INDIANAPOLIS – After 30 named storms in the Atlantic this year and a derecho that swept across the Midwest a few months ago, officials have a warning about used cars that may be on the market.
Experts say if you’re not careful, you could end up purchasing a previously flooded vehicle.
There are about 400,000 previously flooded cars on America’s roadways. At least 10,000 are in Indiana.
“Definitely an influx of them now,” said Jason Day, a regional vice president with the car retailer CarMax.
Carfax, a company that supplies vehicle history reports, said the Hoosier State has seen 33% more flood-ridden cars in 2020 than in 2019. Indiana is now among the top 15 states that receives such vehicles. That could be because the Midwest doesn’t see a lot of major floods, and therefore there are quite a few unsuspecting buyers.
In Indiana, it is legal to sell a flood-damaged vehicle, but it has to have the proper paperwork. Indiana State Police inspects every vehicle that has a salvaged title.
“If somebody buys a vehicle that has a salvaged title, before they can have that titled or registered in the state of Indiana, it has to be checked by the Indiana State Police,” said Sgt. John Perrine. “That check includes several things like checking VIN numbers, making sure it has all the working parts it needs to like headlights, turn signals, brakes and then once that check is complete, they can take that paperwork to the BMV and have that vehicle titled and registered.”
According to the Bureau of Motor Vehicles, Indiana has handed out 14,930 titles to flood-ridden vehicles since 2010. Most of those were issued in 2013.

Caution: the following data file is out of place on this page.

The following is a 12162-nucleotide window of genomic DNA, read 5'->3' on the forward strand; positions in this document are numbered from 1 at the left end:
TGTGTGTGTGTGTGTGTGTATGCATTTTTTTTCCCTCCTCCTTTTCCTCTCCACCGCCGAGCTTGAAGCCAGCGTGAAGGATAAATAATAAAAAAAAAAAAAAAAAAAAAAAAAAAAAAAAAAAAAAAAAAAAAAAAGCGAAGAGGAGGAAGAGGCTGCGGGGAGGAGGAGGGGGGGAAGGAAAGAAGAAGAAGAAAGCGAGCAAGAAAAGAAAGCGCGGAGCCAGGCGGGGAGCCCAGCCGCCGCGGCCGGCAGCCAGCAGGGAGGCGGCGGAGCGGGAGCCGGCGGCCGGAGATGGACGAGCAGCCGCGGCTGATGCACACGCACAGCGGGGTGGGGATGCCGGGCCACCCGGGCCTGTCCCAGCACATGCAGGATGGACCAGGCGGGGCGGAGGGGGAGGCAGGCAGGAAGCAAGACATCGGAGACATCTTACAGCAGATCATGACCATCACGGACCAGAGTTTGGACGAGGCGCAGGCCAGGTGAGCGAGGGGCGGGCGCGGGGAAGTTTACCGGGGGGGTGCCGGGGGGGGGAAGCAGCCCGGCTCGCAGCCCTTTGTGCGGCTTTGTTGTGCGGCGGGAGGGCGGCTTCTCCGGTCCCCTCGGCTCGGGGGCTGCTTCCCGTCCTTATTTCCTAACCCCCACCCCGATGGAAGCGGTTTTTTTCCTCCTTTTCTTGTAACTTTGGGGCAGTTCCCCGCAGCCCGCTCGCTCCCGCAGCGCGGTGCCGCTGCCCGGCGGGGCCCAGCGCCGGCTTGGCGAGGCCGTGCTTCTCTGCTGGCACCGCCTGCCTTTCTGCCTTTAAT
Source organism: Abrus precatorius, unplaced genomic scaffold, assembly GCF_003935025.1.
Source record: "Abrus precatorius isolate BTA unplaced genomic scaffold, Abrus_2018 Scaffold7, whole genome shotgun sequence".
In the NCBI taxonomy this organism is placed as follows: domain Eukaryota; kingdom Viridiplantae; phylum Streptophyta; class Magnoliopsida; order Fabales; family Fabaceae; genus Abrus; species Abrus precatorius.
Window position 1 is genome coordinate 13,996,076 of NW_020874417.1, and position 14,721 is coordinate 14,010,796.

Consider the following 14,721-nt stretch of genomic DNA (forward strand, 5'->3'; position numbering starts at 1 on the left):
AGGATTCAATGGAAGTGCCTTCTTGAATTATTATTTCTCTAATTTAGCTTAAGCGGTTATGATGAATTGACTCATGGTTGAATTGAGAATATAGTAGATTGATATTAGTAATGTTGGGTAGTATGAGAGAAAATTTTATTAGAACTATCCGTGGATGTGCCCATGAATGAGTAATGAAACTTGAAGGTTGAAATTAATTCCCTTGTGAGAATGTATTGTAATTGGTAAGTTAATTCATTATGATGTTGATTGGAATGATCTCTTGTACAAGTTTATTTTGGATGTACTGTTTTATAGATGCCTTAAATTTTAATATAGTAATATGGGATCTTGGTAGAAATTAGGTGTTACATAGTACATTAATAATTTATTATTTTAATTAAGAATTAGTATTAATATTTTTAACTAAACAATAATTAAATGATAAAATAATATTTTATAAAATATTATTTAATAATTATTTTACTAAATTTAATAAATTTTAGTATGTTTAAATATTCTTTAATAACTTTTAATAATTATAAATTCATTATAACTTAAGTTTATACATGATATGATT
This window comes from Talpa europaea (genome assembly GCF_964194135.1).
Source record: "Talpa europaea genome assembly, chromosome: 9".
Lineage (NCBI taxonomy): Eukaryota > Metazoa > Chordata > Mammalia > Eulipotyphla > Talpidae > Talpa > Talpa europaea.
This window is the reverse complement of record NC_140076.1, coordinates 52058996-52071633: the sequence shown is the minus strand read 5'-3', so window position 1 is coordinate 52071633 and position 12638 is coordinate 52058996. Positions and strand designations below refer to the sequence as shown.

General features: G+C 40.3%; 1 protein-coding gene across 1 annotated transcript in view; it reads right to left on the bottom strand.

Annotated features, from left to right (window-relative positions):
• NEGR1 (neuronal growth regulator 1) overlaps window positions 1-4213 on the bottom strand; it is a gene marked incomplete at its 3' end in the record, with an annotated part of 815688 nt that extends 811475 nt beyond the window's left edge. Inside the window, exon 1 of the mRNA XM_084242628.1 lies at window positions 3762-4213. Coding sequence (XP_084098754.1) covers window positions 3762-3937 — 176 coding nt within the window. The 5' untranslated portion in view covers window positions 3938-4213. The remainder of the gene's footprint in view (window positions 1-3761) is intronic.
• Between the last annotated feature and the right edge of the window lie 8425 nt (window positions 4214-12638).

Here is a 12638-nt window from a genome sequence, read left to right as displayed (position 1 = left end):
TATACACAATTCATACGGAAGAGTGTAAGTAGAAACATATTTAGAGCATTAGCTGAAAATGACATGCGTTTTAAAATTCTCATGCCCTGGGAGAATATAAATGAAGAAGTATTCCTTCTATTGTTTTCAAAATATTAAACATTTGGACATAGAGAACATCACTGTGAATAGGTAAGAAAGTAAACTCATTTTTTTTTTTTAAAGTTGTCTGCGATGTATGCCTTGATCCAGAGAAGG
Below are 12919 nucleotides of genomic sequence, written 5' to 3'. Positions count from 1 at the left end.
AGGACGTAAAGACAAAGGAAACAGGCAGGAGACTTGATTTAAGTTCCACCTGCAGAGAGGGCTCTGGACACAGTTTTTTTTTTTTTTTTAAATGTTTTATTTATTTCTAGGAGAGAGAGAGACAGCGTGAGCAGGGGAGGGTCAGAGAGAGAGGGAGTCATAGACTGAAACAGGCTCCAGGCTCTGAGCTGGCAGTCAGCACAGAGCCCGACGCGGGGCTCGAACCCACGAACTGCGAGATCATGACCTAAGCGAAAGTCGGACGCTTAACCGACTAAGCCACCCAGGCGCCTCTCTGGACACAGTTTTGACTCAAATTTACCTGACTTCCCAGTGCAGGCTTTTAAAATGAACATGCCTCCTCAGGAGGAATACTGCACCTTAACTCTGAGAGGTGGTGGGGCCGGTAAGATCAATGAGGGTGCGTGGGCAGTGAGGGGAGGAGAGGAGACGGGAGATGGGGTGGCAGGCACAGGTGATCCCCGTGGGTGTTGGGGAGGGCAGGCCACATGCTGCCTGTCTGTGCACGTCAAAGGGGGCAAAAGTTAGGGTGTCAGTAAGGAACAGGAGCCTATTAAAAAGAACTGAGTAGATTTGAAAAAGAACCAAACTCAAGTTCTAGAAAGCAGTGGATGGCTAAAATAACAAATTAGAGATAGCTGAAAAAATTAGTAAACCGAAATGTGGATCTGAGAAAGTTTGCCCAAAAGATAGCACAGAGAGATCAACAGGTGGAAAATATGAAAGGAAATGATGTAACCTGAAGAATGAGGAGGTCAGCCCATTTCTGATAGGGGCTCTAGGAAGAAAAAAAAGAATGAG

“I do think our inspectors find evidence sometimes that the new owner didn’t quite realize,” Perrine said.
Experts say it’s up to the consumer to be vigilant.
“The first thing is, do your homework! If a deal is too good to be true, it probably is,” Perrine explained. “We’re very fortunate with technology that there is a lot of information out there. You can find out a lot about a vehicle, a specific vehicle or just make and model and if the price is too good to be true that’s the first red flag.”
Perrine said potential car buyers should do a record check online to learn the history of a vehicle. Often, you can look it up by the VIN.
“If you think that maybe it has been in a flood, take a good look on the inside,” he suggested. “Look at areas where there shouldn’t be any water. Take a look at the screws. Are the screws rusted?”
“Flood damaged vehicles are bad news, in my opinion,” Day added. “I think the safety and reliability concerns are prevalent. Definitely, at a minimum, you’re going to see some of that as well as corrosion or mold or musty smells in the interior of the car, electronic system failures, things like that are really concerning.”